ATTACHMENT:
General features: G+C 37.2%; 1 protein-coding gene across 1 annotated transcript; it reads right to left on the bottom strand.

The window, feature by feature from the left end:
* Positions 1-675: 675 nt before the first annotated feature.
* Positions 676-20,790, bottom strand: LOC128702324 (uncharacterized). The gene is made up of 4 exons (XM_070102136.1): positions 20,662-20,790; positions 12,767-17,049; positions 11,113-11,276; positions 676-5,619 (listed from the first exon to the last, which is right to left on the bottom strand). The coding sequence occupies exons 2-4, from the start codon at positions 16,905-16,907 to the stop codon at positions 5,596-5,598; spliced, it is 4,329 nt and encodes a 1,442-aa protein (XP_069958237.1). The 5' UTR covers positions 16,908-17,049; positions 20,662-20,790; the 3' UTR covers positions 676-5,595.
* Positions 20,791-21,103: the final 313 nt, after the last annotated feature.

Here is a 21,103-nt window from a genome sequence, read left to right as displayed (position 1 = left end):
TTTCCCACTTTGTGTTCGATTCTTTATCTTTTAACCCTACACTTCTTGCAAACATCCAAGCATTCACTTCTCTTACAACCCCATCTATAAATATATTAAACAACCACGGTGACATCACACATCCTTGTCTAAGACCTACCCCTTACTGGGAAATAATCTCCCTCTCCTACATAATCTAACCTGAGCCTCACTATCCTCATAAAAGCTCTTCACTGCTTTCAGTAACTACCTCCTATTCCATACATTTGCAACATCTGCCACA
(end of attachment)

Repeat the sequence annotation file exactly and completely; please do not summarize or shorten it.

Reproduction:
General features: G+C 37.2%; 1 protein-coding gene across 1 annotated transcript; it reads right to left on the bottom strand.

The window, feature by feature from the left end:
* Positions 1-675: 675 nt before the first annotated feature.
* Positions 676-20,790, bottom strand: LOC128702324 (uncharacterized). The gene is made up of 4 exons (XM_070102136.1): positions 20,662-20,790; positions 12,767-17,049; positions 11,113-11,276; positions 676-5,619 (listed from the first exon to the last, which is right to left on the bottom strand). The coding sequence occupies exons 2-4, from the start codon at positions 16,905-16,907 to the stop codon at positions 5,596-5,598; spliced, it is 4,329 nt and encodes a 1,442-aa protein (XP_069958237.1). The 5' UTR covers positions 16,908-17,049; positions 20,662-20,790; the 3' UTR covers positions 676-5,595.
* Positions 20,791-21,103: the final 313 nt, after the last annotated feature.

Here is a 21,103-nt window from a genome sequence, read left to right as displayed (position 1 = left end):
TTTCCCACTTTGTGTTCGATTCTTTATCTTTTAACCCTACACTTCTTGCAAACATCCAAGCATTCACTTCTCTTACAACCCCATCTATAAATATATTAAACAACCACGGTGACATCACACATCCTTGTCTAAGACCTACCCCTTACTGGGAAATAATCTCCCTCTCCTACATAATCTAACCTGAGCCTCACTATCCTCATAAAAGCTCTTCACTGCTTTCAGTAACTACCTCCTATTCCATACATTTGCAACATCTGCCACA